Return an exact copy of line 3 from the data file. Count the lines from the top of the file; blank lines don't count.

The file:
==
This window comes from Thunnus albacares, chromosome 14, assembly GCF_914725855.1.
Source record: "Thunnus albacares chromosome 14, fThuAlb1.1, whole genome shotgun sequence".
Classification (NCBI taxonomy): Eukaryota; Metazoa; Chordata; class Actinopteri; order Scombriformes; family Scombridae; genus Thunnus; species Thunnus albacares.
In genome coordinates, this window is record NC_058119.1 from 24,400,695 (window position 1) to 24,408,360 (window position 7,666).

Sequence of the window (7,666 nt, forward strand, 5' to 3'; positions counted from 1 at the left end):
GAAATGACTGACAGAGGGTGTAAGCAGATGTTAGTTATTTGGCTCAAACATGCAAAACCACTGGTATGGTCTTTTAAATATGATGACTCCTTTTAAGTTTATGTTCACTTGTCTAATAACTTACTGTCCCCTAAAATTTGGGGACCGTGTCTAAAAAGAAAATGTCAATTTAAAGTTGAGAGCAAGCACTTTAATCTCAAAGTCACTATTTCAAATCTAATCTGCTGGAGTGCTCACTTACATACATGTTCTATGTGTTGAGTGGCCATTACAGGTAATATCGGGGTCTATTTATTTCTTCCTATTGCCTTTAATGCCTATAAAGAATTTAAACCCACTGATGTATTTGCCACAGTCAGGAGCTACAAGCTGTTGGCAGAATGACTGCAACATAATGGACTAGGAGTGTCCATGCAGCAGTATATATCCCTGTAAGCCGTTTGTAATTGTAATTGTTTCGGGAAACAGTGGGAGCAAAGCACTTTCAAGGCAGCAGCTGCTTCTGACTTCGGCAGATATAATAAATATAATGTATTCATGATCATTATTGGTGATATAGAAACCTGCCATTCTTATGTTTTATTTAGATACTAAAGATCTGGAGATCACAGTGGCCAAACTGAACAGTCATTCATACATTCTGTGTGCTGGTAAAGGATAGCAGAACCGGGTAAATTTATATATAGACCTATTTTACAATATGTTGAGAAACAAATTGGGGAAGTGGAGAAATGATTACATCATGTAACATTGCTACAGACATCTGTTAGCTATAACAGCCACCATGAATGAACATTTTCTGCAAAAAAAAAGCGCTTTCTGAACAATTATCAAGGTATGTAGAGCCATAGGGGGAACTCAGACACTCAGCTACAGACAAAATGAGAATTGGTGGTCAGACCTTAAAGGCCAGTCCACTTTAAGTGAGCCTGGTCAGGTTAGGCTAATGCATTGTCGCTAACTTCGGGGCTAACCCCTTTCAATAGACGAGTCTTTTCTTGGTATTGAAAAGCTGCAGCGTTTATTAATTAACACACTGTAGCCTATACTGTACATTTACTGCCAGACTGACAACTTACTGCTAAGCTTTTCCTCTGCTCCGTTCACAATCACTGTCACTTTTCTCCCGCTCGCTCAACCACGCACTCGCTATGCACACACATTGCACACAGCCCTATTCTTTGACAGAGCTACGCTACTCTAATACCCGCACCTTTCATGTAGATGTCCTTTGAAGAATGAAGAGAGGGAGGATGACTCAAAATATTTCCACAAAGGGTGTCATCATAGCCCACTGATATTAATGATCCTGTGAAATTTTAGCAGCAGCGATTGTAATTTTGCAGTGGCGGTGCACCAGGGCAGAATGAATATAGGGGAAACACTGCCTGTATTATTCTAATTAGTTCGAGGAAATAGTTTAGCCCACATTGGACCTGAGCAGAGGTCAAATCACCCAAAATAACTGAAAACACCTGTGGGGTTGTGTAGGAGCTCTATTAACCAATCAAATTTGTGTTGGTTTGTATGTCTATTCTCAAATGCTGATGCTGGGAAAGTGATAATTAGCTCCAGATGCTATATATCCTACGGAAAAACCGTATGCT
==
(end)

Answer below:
Classification (NCBI taxonomy): Eukaryota; Metazoa; Chordata; class Actinopteri; order Scombriformes; family Scombridae; genus Thunnus; species Thunnus albacares.